A husband and wife from Germantown were ordered yesterday to pay about $150,000 in restitution for bringing an undocumented teenage girl from Cameroon into the United States and using her to do domestic work for no pay.
Vivian Satia, 37, and her husband, Etiondem Daniel Achamorfaw, 39, pleaded guilty in February to two criminal counts before Judge Alexander Williams Jr. in U.S. District Court in Greenbelt. Williams also sentenced them to four months each of home detention.
The couple and two other people -- Louisa Satia, Vivian's sister, and Louisa's husband, Kevin Nanji, both of Silver Spring -- were indicted by a federal grand jury in connection with conspiring to bring two teenage girls into the country illegally and harboring them for commercial advantage and private financial gain.
Louisa Satia and Nanji are scheduled to go to trial Dec. 4.
According to a statement of facts submitted in Vivian Satia and Achamorfaw's plea agreement, they solicited Christina Elangwe, then 17, to come to the United States in 1995 and told her she would be allowed to go to school in exchange for doing domestic work and caring for their three children.
A special agent from the U.S. Immigration and Naturalization Service testified yesterday that Elangwe woke up at 6 a.m. each day and did not stop working until 10 at night. Eventually, she was allowed to attend GED classes. She left the couple in February 2000.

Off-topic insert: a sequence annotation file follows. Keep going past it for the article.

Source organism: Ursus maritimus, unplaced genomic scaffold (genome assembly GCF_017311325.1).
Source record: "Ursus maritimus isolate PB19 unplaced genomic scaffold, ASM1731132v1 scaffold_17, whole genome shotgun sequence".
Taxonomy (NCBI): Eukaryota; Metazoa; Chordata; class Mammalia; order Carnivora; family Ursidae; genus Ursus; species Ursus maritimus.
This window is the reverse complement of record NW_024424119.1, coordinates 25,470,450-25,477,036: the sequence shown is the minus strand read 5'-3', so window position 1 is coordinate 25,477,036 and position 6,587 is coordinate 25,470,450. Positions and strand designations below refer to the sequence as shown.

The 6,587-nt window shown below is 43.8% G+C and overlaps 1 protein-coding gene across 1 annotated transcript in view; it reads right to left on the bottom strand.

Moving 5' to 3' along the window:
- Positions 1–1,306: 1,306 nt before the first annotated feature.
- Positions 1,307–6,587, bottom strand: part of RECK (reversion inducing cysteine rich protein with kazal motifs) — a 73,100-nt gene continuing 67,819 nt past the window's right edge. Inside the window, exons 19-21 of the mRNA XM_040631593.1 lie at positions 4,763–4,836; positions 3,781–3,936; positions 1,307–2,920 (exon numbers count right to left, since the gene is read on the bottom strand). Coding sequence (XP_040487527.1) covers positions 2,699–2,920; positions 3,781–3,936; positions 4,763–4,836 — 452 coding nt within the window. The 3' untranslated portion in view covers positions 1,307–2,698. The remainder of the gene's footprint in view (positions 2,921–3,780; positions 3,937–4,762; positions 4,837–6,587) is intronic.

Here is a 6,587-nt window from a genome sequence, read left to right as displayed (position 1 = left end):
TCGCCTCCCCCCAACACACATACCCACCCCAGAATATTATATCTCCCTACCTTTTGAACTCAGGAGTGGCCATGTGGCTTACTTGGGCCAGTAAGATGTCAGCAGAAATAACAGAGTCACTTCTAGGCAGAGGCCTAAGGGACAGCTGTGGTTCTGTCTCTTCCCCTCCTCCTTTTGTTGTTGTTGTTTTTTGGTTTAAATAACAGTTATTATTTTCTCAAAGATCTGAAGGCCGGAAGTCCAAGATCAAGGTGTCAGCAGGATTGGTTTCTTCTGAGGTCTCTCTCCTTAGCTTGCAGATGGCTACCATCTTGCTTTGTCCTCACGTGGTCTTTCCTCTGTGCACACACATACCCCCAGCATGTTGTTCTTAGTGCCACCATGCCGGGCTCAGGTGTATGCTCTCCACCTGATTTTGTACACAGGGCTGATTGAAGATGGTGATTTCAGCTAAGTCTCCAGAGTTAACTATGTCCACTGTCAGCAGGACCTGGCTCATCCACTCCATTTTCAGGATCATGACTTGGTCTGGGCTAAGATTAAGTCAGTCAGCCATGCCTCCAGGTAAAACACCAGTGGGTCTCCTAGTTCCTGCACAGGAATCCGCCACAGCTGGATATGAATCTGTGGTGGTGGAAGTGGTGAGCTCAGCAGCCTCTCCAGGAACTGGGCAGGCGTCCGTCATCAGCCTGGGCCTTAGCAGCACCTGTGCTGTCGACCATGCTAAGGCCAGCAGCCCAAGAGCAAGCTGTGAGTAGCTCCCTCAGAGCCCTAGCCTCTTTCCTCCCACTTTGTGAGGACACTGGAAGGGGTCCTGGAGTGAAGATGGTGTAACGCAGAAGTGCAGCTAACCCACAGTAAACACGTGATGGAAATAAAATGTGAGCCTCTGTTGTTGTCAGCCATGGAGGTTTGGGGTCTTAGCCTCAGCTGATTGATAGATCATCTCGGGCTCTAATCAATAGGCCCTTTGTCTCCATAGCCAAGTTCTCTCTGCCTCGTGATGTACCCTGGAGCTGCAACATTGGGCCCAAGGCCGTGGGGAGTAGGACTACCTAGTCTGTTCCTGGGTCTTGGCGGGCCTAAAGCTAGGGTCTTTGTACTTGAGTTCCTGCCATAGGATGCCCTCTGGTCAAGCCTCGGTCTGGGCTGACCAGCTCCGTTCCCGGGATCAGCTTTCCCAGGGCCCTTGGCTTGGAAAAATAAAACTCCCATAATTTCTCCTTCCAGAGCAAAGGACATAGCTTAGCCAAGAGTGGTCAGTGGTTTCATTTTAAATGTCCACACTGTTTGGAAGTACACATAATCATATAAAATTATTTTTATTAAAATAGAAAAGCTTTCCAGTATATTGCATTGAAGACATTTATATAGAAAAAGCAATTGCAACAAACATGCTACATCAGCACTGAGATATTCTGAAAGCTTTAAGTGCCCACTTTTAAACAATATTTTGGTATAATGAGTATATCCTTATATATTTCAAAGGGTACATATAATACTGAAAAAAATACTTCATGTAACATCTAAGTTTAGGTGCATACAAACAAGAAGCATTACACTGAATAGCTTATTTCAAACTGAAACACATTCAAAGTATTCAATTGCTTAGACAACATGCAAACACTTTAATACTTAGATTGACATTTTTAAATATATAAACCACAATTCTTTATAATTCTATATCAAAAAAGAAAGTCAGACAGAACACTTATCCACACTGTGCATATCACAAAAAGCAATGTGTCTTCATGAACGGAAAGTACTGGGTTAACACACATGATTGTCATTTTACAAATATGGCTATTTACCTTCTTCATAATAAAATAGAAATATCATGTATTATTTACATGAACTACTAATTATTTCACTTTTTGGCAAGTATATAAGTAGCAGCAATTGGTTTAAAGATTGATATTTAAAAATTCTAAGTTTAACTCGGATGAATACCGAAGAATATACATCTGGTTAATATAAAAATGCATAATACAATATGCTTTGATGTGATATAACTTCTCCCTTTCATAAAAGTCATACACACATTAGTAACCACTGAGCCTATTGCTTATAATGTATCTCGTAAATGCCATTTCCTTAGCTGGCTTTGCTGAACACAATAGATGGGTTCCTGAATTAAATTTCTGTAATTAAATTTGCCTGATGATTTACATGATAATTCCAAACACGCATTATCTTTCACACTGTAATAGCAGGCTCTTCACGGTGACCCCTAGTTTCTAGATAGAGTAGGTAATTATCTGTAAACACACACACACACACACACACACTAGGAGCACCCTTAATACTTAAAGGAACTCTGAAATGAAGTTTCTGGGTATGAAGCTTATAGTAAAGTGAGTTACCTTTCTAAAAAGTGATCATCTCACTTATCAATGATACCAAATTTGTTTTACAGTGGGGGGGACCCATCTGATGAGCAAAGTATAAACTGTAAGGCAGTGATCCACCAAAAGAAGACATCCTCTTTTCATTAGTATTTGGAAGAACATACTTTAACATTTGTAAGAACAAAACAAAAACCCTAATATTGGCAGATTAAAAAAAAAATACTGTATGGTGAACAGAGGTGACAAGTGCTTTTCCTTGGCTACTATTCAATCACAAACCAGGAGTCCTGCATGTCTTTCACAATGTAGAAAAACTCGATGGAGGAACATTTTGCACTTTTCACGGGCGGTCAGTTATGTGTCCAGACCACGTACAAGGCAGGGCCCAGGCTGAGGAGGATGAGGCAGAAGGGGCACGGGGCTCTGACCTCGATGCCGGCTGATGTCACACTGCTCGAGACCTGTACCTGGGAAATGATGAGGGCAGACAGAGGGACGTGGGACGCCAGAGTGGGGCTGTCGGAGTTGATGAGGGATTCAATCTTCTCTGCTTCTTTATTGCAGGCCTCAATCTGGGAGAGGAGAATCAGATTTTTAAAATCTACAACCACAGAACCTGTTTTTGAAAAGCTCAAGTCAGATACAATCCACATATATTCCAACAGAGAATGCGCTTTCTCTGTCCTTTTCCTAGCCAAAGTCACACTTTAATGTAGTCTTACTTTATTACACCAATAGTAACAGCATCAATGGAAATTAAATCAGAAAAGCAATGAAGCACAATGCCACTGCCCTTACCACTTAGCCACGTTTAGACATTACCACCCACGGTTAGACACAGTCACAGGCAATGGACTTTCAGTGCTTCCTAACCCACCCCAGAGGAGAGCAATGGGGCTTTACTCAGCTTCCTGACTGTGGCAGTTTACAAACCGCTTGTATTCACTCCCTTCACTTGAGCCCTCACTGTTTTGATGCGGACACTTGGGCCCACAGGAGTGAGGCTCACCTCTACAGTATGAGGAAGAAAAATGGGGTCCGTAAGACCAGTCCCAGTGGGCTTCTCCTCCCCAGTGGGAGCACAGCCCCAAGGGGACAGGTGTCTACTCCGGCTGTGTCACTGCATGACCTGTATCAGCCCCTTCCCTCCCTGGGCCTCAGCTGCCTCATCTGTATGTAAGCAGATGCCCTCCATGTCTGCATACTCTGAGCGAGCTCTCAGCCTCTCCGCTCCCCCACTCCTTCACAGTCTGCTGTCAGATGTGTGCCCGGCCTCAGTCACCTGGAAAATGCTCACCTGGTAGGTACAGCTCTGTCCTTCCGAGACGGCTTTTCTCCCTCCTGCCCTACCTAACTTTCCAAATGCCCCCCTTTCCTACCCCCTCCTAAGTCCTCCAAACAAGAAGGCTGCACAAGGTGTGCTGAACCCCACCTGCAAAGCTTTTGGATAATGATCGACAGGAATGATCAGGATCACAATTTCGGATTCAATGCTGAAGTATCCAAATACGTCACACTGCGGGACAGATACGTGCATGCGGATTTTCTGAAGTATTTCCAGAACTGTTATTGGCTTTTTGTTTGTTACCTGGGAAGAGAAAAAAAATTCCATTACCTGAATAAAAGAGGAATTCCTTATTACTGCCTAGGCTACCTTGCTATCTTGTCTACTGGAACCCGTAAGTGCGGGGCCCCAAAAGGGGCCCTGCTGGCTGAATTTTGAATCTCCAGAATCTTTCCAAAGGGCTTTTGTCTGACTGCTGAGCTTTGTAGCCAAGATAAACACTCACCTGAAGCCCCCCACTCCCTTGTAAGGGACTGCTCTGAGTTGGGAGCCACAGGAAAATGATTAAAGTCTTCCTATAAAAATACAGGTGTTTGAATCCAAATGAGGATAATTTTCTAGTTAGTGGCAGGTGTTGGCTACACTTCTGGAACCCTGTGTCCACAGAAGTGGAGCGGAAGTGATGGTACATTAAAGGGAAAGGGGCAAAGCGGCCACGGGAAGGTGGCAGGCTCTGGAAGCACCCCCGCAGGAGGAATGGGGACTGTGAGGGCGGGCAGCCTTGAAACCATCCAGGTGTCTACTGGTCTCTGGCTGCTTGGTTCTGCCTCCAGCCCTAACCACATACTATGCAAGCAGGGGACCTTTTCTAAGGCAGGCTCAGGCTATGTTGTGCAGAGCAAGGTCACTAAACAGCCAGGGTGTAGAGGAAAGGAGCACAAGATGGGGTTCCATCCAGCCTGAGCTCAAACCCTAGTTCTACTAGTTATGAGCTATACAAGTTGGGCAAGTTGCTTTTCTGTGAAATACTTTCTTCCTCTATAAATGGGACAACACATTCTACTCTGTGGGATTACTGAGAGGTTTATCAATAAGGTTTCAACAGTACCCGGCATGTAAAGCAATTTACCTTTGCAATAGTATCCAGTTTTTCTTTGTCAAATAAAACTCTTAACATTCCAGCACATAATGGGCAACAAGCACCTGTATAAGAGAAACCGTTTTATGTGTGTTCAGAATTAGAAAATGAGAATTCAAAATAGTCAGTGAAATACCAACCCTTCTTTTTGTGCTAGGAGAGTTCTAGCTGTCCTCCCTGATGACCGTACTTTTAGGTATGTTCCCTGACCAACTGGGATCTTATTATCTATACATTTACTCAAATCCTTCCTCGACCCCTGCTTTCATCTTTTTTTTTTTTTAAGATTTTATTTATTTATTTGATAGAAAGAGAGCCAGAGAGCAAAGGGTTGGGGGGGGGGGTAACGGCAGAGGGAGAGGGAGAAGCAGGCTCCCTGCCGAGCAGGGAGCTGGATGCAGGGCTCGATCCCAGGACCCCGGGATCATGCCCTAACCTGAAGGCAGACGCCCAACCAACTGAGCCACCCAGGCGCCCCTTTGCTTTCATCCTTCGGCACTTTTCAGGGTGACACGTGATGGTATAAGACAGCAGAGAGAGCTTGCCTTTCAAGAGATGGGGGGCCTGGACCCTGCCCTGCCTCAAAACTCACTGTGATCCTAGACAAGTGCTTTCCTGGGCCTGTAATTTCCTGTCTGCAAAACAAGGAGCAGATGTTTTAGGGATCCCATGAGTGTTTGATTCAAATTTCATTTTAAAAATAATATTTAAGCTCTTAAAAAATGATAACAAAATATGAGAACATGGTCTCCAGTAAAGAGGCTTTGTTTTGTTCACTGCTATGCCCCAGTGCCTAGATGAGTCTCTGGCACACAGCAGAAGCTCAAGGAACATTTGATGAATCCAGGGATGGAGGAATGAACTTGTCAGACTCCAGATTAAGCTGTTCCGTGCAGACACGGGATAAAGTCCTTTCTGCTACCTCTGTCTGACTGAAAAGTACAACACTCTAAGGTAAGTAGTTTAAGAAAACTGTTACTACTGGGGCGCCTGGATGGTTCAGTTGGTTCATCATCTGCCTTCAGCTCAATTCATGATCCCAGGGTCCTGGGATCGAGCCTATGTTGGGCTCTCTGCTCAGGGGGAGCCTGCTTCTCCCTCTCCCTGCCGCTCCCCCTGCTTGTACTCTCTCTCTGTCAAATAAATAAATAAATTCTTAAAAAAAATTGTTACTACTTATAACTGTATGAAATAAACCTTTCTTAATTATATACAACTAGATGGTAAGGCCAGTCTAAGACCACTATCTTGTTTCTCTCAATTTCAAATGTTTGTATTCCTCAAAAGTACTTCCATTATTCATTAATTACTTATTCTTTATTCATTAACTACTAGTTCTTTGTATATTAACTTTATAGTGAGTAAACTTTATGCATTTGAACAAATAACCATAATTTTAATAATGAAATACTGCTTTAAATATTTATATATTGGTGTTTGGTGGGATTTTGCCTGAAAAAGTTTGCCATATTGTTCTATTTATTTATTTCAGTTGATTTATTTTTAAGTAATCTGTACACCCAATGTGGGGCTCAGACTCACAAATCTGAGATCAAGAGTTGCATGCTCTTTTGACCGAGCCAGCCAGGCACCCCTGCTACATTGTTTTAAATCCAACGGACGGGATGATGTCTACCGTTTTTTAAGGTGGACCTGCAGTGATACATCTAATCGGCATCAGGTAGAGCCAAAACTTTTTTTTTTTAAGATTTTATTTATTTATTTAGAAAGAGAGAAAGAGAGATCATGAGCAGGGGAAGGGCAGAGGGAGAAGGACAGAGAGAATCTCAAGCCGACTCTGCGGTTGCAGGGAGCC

Elangwe, now 23, works at an area K-mart and has filed a civil lawsuit against the couple.
"She was a young girl who wanted to do nothing but go to school," said Mythaly Raman, a prosecutor with the U.S. attorney's office. "She was misled. They took away five years of her life."
Satia and Achamorfaw, both Cameroonian immigrants, told the judge that they were sorry for their actions. "There was no intention to disgrace our new country by doing what we did," Achamorfaw said.
But Williams told the couple they had no excuse, saying, "You just can't use fellow humans."